I honestly can't do my life any more and I just wish I wasn't born. IBS has destroyed my life since 2008 and it only seems to get worse. I have to stop every job I do, even volunteering, and I quit hairdressing at college in 2009. If I can get incapacity benefit it would mean a lot to me and maybe I could stop stressing out so much about money issues, getting shouted at and just general life.
I am a really nice guy and easy to get along with (making friends is easy; it's just managing to keep 'em) but because people have problems with me having IBS and I try to work on that I get depressed. I may sound a bit big-headed but I am trying to put everything into the perspective of why I can't have a normal life. Thank you for your time if you read this and best of luck to you all.
E-mail Kieran: [email protected]
Hi. I'm a 57 year-old man. I'm a lorry driver and I have done this job for almost 27 years, it's long hours and nights away sleeping in the lorry. I have got a hiatus hernia and I'm on medication for that. I have also got Gilbert's syndrome which there is no treatment for other than to try and eat and drink the right things. And I have just been diagnosed with IBS and prescribed Fybogel which seems to sort out most of my stomach problems. It has been getting more of a problem as I get older.
Driving lorries is very stressful which makes my symptoms worse and diet is also a problem along with lack of exercise. I'm glad that people are talking about their health problems as I felt alone. By the way I managed to buy a disabled toilet key on the internet and it seems to fit all of the UK disabled toilets so far. Sometimes I have to get there quick. Take care, regards, Peter.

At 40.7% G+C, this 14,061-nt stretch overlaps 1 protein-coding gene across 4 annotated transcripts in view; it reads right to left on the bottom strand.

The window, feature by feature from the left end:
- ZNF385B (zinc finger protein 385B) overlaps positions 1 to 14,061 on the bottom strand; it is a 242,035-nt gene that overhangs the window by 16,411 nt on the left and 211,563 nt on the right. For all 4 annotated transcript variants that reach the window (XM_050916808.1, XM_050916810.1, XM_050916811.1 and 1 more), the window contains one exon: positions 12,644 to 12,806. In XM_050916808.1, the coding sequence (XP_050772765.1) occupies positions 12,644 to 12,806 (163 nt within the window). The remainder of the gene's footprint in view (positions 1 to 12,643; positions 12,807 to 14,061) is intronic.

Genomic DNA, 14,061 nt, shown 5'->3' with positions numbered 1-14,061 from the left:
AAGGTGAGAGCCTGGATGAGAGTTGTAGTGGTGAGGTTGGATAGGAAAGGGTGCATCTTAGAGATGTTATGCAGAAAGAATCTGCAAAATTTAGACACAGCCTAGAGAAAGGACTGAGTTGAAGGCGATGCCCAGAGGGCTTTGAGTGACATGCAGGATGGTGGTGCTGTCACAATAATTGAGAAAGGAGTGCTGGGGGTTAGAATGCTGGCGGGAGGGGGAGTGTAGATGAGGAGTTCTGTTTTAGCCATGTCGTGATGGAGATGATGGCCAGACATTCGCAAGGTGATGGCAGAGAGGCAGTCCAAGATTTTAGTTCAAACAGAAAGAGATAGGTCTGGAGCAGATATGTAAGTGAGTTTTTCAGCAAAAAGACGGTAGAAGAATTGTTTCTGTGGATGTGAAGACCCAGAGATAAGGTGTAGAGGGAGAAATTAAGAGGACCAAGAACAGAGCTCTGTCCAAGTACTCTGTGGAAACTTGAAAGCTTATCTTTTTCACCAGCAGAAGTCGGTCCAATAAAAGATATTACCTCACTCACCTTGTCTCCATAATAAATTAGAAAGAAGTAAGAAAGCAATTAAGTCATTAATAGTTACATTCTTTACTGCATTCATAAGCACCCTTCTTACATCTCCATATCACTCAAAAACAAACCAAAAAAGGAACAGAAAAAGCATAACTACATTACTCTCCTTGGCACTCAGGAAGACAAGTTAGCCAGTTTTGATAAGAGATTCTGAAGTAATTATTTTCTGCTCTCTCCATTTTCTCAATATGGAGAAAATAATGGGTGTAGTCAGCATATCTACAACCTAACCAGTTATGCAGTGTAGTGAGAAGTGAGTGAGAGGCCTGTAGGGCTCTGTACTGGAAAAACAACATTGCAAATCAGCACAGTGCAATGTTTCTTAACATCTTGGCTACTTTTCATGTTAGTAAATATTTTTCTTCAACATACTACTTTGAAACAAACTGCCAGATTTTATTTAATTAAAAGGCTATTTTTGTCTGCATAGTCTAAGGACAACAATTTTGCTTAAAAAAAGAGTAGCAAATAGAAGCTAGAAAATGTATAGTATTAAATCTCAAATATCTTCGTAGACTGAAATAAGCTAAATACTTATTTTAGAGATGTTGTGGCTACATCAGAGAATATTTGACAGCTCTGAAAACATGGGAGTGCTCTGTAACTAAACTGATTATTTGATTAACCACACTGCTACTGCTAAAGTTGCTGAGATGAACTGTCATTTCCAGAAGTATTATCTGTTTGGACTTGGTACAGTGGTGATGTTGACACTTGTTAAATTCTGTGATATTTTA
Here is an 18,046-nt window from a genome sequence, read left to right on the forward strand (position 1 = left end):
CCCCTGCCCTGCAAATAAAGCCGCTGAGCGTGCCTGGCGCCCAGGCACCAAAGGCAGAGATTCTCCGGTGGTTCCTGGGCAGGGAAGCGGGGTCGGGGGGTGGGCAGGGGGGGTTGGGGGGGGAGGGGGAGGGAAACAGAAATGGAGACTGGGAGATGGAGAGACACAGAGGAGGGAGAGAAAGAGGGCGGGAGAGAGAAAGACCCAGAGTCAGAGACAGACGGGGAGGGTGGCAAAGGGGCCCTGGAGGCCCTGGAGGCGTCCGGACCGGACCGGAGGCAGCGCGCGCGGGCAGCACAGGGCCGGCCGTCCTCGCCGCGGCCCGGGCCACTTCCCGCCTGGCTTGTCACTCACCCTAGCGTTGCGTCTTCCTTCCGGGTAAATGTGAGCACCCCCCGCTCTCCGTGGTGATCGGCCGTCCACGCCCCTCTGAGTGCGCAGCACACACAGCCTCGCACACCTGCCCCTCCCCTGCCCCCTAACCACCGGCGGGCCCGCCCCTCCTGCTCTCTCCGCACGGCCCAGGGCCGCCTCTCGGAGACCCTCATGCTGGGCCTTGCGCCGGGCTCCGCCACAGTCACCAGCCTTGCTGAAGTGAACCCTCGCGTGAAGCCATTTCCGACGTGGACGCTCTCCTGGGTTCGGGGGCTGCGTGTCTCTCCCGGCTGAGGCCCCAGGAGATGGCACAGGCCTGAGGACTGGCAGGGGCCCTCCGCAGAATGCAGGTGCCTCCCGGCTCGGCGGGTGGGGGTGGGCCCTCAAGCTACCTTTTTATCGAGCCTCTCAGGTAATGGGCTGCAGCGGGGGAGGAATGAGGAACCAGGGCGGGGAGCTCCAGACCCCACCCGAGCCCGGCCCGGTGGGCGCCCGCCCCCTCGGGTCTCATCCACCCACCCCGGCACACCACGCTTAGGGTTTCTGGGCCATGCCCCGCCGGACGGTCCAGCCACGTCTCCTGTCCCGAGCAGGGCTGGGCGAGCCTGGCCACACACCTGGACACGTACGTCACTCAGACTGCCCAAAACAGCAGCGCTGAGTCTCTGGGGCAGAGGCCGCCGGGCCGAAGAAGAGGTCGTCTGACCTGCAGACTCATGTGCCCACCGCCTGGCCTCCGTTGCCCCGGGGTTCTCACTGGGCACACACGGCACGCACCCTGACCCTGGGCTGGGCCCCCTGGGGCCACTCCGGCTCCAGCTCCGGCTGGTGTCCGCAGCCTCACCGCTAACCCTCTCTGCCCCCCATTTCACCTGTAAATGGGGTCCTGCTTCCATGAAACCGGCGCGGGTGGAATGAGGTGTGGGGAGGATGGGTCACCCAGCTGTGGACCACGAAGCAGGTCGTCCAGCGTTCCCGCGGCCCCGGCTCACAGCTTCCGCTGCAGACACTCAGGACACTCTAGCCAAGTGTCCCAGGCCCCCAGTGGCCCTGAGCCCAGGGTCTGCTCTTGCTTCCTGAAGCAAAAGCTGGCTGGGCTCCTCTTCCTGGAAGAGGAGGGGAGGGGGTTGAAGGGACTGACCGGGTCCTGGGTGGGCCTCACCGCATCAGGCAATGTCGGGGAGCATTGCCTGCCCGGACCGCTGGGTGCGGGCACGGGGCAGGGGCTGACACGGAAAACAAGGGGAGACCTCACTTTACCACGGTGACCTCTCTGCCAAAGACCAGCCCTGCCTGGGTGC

E-mail Peter: [email protected]
I'm a 40-year old chap. My IBS started when I was 22. It began with a horrendous flare-up that ended in embarrassment all around. Since then it has fairly well dominated my life.
Each day is the same. I set an alarm to wake me three hours before I need to leave the house. Not so bad if that is an 8am departure, but work means I need to leave at 7am – and 4am starts five days a week is a killer that has been stalking me for over a decade. I am proud, though, that in that 10 years I have not missed a day’s work.
After killing the alarm I get some juice and an iPad and head to the toilet. I usually escape an hour and a half later. Stools are very loose, uncontrollable and the pain often leaves me dripping wet with perspiration and on the verge of blacking out (and on three or four occasions actually blacked out cold on the floor).
If I have to be out of the house for longer than two hours my GP has prescribed codeine phosphate 60mg. That extends the two hours to six hours. If it's longer I need a second dose. Weekends are home-based, no alarm, no meds.
I’ve had cameras on impossibly wide tubes everywhere they will fit. I’ve had allergy tests for everything. I’ve tried homeopathy. I’ve kept food diaries. I’ve fasted. The only things that any of these have revealed is: high fat foods are a no-no and otherwise there is no rhyme or reason on what will spark a flare up.
I also can’t lie down for at least two hours after eating without incredible pain. After I finish work, do the family routine and finally cook (processed food is a gamble that I no longer take) the earliest I can go to bed is 11pm. Five hours sleep on week nights is slowly prematurely ageing me!
In the past month I’ve decided to try something different. I am going for a low-calorie protein shake for breakfast and lunch. A fat-free evening meal. Magnesium and enteric-coated peppermint oil supplements. So far, no change.
Any and all advice from this tale would be very welcome indeed, other than work from home or work shorter hours – neither of which would help me teach my elementary grade classes!
E-mail Lee: [email protected]